I assume OP put it in ground with native soil - “Soil may also be a bit of a problem, but not much I can do about that.”

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I suppose I’d approach it like anything that I thought was important…I’d prepare a bit.
To deliver a speech, make some notes.
(At the least)

To grow something you don’t know anything about, read a book or watch a video or go to an agricultural college as a resource and the homework will pay off. (Even ‘Google’ it works sometimes.)

Like grafting, read a bit, look at ‘how to’ drawings or videos…then practice.

Blueberries are in one way a good plant for beginners in that you can do it on a upstairs balcony of an apartment building…or on a patio. They don’t have the space requirements of an orchard.

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Mr TheNiceGuy. We miss you on the citrus forum. You just disappeared. My blue berries aren’t doing anything either

I have read it is best to cut 1/3 of the canes back to the ground each year. That way you will still get some fruit but after 3 years you will have fresh canes that should be more productive. It would cause less stress on the bush also.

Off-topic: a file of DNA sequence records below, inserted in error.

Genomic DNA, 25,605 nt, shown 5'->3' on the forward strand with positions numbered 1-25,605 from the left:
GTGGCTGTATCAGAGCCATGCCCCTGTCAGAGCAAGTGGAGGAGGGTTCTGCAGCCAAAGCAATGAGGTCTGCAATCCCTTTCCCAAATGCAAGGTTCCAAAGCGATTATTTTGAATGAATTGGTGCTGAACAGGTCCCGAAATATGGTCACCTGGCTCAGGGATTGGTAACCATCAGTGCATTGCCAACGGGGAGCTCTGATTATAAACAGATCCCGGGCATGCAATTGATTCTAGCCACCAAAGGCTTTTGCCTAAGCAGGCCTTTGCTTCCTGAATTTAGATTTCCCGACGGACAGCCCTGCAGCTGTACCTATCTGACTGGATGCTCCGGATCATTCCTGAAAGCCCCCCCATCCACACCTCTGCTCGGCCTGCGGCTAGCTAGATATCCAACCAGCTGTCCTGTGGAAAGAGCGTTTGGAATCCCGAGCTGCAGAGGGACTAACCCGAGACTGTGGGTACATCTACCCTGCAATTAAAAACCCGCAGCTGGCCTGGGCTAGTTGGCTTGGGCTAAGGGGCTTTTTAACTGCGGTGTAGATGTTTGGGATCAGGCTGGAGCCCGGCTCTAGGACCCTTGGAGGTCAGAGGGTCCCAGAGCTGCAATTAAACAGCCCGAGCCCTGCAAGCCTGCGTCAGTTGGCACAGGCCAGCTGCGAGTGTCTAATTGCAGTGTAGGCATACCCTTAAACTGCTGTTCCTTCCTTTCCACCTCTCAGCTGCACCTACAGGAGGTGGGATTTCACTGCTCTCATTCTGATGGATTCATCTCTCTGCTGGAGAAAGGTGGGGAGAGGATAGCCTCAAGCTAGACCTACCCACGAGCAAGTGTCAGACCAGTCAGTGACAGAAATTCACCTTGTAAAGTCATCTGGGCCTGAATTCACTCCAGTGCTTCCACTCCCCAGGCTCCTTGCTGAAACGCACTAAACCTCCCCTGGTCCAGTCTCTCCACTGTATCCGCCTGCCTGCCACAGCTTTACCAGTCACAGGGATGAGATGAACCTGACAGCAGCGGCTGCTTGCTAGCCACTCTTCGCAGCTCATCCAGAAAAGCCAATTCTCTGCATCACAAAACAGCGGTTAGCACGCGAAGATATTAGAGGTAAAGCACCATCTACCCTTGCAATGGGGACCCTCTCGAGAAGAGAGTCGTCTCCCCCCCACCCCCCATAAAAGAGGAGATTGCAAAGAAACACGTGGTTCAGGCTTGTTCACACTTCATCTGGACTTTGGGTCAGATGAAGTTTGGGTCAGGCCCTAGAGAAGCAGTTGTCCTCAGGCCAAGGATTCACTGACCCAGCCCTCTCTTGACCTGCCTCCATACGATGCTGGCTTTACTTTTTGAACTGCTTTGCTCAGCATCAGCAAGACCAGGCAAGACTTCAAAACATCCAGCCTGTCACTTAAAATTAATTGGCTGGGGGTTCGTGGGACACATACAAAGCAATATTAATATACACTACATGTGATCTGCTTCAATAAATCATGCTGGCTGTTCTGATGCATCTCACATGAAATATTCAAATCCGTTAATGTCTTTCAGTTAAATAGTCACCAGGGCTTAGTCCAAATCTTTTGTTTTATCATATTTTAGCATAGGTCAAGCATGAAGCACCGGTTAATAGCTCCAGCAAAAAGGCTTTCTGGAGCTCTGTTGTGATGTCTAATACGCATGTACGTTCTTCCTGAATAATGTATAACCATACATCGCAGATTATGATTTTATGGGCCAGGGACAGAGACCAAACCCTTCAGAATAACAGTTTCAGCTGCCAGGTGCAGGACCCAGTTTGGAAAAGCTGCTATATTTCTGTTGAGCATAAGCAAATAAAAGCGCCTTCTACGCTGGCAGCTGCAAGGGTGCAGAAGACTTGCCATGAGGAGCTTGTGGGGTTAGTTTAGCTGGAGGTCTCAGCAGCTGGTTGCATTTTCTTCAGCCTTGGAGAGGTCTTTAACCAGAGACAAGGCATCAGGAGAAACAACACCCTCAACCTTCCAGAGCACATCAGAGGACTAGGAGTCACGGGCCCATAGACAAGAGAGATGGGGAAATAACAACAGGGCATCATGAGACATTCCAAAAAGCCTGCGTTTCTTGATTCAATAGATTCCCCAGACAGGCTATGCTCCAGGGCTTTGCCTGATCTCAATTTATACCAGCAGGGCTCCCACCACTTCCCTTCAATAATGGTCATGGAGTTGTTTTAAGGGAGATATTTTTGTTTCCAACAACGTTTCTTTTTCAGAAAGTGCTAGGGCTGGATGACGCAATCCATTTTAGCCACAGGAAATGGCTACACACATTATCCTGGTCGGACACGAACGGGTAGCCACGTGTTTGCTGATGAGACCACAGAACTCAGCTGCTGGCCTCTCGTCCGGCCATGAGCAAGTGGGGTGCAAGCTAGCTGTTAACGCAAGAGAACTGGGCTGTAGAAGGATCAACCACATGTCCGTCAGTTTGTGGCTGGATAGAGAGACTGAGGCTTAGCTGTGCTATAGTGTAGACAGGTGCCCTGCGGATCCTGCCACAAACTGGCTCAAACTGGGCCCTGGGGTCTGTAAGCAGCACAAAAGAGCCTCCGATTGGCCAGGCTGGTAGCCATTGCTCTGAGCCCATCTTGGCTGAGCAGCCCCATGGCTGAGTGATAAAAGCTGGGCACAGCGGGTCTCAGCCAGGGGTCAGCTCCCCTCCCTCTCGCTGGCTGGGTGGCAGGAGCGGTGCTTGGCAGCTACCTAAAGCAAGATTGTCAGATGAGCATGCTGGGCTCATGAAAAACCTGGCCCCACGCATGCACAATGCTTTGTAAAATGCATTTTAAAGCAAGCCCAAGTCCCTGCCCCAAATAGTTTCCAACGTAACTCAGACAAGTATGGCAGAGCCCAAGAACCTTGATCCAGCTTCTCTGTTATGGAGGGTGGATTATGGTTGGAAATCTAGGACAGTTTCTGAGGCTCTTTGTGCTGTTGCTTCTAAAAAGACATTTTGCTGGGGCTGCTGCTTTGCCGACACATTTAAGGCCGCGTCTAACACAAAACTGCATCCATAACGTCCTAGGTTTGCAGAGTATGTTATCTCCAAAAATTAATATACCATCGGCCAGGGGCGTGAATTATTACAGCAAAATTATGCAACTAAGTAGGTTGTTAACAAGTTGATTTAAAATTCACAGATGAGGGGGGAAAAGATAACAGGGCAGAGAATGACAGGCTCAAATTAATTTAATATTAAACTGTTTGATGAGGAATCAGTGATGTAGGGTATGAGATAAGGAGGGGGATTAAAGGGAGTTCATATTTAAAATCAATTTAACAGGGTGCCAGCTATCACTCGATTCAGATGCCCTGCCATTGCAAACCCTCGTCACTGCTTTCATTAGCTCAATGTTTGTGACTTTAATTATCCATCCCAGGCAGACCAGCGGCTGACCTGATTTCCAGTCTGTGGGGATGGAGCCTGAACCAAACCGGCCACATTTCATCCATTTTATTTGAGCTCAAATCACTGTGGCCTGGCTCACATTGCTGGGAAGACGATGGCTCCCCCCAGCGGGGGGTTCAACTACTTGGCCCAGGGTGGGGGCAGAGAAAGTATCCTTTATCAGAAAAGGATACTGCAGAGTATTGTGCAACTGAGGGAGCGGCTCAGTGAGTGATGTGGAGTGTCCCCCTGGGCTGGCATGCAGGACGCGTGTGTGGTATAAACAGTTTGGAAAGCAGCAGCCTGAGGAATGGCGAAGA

I am not a blueberry farmer, I have a half dozen-ish plants in the ground and in large pots… but here are my two cents.

If you are enamored of these particular bushes and want to save them or want potentially to grow others I would start as other suggested by testing the soil pH and what ever water you may be irrigating with. You will need acid soil in the root zone (< ~ pH 5.5) or you almost certainly have problems getting the plants to thrive. That said, if these plants went in as bare roots into your local soil and they produced well for a few years the pH should not be that bad. If they came in a big pot with their own soil and were put into the ground more or less like that then it might be that their new environment is finally catching up with them.

Also, I am meant to understand that blueberries don’t like nitrate fertilizers (nitrogen as ammonium for blueberries please) and don’t particularly like sodium and calcium in their water supply. These might be some of the other things that could be taxing their vigor.